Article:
Millions of Consumers Getting a Credit Score Boost

An overhaul in how several major credit reporting agencies factor in negative credit information is prompting millions of consumers’ credit scores to rise. Collection events were struck from 8 million consumers’ credit reports in the 12 months ending in June. The New York Federal Reserve reported Tuesday that consumers who had at least one collections account removed from their credit reports are seeing an 11-point increase to their scores.

Critics have long claimed such dings to scores are prone to errors or that they’ve unfairly kept many out of the borrowing market. Equifax, Experian PLC, and TransUnion have all agreed to revamp reports, which stems from a 2015 settlement with state attorneys general on the matter. In the settlement, the firms agreed to remove some non-loan related items that were sent to collection firms, such as gym memberships, library fines, and traffic tickets. They also agreed to strike medical-debt collections that have been paid by a patient’s insurance company.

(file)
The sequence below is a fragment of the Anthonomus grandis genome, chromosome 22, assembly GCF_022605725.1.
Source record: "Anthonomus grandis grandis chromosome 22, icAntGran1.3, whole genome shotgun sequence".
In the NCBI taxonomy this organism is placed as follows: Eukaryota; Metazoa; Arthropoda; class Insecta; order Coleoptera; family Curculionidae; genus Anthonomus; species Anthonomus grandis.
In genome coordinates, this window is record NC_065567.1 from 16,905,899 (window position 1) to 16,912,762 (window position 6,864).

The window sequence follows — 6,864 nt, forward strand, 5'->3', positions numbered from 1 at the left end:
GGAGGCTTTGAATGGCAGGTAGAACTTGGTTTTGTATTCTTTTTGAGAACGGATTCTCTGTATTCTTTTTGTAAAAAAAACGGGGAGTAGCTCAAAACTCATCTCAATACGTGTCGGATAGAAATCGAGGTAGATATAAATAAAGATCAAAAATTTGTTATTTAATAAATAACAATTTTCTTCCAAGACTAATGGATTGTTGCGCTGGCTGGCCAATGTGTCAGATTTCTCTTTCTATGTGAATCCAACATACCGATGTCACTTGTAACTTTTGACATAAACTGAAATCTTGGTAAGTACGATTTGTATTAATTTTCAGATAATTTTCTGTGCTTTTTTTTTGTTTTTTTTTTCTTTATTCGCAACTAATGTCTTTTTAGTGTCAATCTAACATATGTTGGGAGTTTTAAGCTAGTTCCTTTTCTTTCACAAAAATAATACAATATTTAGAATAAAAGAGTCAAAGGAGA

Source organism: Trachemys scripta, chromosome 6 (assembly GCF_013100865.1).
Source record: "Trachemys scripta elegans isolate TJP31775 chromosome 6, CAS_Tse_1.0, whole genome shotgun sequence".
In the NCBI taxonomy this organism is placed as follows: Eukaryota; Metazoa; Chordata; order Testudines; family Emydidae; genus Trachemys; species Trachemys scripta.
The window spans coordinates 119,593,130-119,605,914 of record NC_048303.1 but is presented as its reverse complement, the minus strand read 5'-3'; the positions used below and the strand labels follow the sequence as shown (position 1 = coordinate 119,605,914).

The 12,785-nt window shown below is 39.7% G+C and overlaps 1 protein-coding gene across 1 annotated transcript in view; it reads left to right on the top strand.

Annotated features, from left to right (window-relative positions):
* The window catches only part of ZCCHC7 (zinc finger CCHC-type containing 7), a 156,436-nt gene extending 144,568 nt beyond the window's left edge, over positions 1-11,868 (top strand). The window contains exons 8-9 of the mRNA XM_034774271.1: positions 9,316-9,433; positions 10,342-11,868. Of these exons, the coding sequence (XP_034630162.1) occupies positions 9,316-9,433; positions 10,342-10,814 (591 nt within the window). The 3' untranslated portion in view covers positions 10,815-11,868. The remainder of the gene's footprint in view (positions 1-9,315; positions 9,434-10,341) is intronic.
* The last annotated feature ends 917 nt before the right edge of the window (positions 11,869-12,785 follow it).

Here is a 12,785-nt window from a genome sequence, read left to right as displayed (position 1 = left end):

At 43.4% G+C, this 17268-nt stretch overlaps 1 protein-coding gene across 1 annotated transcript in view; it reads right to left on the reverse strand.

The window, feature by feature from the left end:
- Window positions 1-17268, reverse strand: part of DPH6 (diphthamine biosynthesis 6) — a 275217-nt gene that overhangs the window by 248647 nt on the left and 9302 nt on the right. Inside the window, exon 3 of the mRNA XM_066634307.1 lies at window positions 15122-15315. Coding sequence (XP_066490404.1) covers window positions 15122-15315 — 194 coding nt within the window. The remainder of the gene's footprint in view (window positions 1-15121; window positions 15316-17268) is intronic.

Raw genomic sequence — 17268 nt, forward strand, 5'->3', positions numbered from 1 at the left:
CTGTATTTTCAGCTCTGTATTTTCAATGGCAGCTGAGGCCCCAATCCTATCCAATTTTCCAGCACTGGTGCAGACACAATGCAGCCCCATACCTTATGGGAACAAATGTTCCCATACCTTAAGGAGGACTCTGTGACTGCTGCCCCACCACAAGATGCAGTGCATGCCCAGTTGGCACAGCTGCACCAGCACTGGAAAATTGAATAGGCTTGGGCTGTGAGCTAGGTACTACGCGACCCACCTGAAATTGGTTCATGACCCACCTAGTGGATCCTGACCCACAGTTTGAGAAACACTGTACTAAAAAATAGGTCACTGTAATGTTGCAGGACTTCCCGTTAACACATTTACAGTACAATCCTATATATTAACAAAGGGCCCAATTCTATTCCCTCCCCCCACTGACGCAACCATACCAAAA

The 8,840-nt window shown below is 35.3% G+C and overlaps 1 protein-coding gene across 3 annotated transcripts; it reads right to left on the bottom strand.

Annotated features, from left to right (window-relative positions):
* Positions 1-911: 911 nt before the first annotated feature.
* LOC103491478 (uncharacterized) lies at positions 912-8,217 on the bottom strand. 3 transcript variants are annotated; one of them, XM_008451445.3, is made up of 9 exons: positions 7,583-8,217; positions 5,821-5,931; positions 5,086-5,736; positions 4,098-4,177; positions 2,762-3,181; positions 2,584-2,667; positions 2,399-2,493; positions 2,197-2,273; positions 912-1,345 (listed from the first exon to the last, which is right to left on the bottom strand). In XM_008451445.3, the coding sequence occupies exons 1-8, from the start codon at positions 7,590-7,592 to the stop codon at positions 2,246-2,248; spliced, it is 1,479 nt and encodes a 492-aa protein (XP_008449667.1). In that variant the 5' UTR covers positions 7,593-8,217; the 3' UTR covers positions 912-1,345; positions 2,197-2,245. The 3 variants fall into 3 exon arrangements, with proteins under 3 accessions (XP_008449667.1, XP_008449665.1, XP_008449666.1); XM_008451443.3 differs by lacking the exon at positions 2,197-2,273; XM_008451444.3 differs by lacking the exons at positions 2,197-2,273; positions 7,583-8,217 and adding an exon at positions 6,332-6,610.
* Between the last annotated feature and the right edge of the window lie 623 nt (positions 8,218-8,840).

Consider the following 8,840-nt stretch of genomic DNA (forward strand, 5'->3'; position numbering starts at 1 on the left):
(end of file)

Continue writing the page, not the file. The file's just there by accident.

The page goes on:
Source: “Overhaul Boosts Credit Scores of Millions of U.S. Consumers,” The Wall Street Journal (Aug. 15, 2018)

Wildfires May Make Insurance Harder to Get in California

As firefighters work on the containment of at least 11 wildfires that continue to burn throughout the state, the California Department of Insurance is already warning homeowners about the insurance headaches they will likely face, even for those whose homes weren’t affected in the latest fires.

The increasing number and severity of wildfires will likely make it more difficult for homeowners in the state to find and hold onto insurance, the California Department of Insurance warns.

California Insurance Commissioner David Jones told the Associated Press that more insurance companies may choose not to renew policies, or may stop writing homeowners policies in areas with the highest fire risk. He also says homeowners in the state should be prepared to face rate increases. Also, some portions of the state may be reclassified from safe to high-risk for wildfires that could jump costs for homeowners.

Source: “California fires may make homeowners insurance harder to get,” Associated Press (Aug. 13, 2018)

5M Renters Have Fallen Prey to Online Scams

More than 43 percent of renters say they’ve found online rental listings that seemed fraudulent, and more than 5 million say they’ve actually been scammed—sometimes to the tune of thousands of dollars—according to a new report released by rental website ApartmentList.com.